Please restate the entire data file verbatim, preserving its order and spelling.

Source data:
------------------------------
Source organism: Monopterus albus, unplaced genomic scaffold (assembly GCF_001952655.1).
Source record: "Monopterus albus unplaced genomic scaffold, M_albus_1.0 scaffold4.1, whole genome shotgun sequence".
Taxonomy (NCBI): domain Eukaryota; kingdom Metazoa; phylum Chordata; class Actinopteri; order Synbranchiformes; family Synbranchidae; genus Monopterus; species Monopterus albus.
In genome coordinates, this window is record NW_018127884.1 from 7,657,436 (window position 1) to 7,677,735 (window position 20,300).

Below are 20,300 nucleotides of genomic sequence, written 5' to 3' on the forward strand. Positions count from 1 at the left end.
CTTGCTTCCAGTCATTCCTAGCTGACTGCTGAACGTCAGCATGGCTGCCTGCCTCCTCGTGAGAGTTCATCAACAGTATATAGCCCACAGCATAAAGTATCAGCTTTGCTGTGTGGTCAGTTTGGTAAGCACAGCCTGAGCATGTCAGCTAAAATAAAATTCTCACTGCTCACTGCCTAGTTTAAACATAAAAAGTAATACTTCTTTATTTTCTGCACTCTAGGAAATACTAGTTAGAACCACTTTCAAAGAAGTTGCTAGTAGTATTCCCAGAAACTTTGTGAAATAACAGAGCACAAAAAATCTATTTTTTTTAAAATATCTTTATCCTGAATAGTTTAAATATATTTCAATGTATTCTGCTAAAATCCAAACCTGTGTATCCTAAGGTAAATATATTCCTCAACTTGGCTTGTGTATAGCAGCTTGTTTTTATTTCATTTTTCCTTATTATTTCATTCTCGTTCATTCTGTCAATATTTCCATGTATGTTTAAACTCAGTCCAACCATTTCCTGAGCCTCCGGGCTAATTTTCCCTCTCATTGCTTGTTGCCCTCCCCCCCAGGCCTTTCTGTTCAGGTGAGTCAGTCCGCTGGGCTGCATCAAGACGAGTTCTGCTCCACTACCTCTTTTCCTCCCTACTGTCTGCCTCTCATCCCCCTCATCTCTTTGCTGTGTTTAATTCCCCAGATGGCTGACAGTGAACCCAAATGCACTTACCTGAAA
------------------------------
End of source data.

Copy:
Source organism: Monopterus albus, unplaced genomic scaffold (assembly GCF_001952655.1).
Source record: "Monopterus albus unplaced genomic scaffold, M_albus_1.0 scaffold4.1, whole genome shotgun sequence".
Taxonomy (NCBI): domain Eukaryota; kingdom Metazoa; phylum Chordata; class Actinopteri; order Synbranchiformes; family Synbranchidae; genus Monopterus; species Monopterus albus.
In genome coordinates, this window is record NW_018127884.1 from 7,657,436 (window position 1) to 7,677,735 (window position 20,300).

Below are 20,300 nucleotides of genomic sequence, written 5' to 3' on the forward strand. Positions count from 1 at the left end.
CTTGCTTCCAGTCATTCCTAGCTGACTGCTGAACGTCAGCATGGCTGCCTGCCTCCTCGTGAGAGTTCATCAACAGTATATAGCCCACAGCATAAAGTATCAGCTTTGCTGTGTGGTCAGTTTGGTAAGCACAGCCTGAGCATGTCAGCTAAAATAAAATTCTCACTGCTCACTGCCTAGTTTAAACATAAAAAGTAATACTTCTTTATTTTCTGCACTCTAGGAAATACTAGTTAGAACCACTTTCAAAGAAGTTGCTAGTAGTATTCCCAGAAACTTTGTGAAATAACAGAGCACAAAAAATCTATTTTTTTTAAAATATCTTTATCCTGAATAGTTTAAATATATTTCAATGTATTCTGCTAAAATCCAAACCTGTGTATCCTAAGGTAAATATATTCCTCAACTTGGCTTGTGTATAGCAGCTTGTTTTTATTTCATTTTTCCTTATTATTTCATTCTCGTTCATTCTGTCAATATTTCCATGTATGTTTAAACTCAGTCCAACCATTTCCTGAGCCTCCGGGCTAATTTTCCCTCTCATTGCTTGTTGCCCTCCCCCCCAGGCCTTTCTGTTCAGGTGAGTCAGTCCGCTGGGCTGCATCAAGACGAGTTCTGCTCCACTACCTCTTTTCCTCCCTACTGTCTGCCTCTCATCCCCCTCATCTCTTTGCTGTGTTTAATTCCCCAGATGGCTGACAGTGAACCCAAATGCACTTACCTGAAA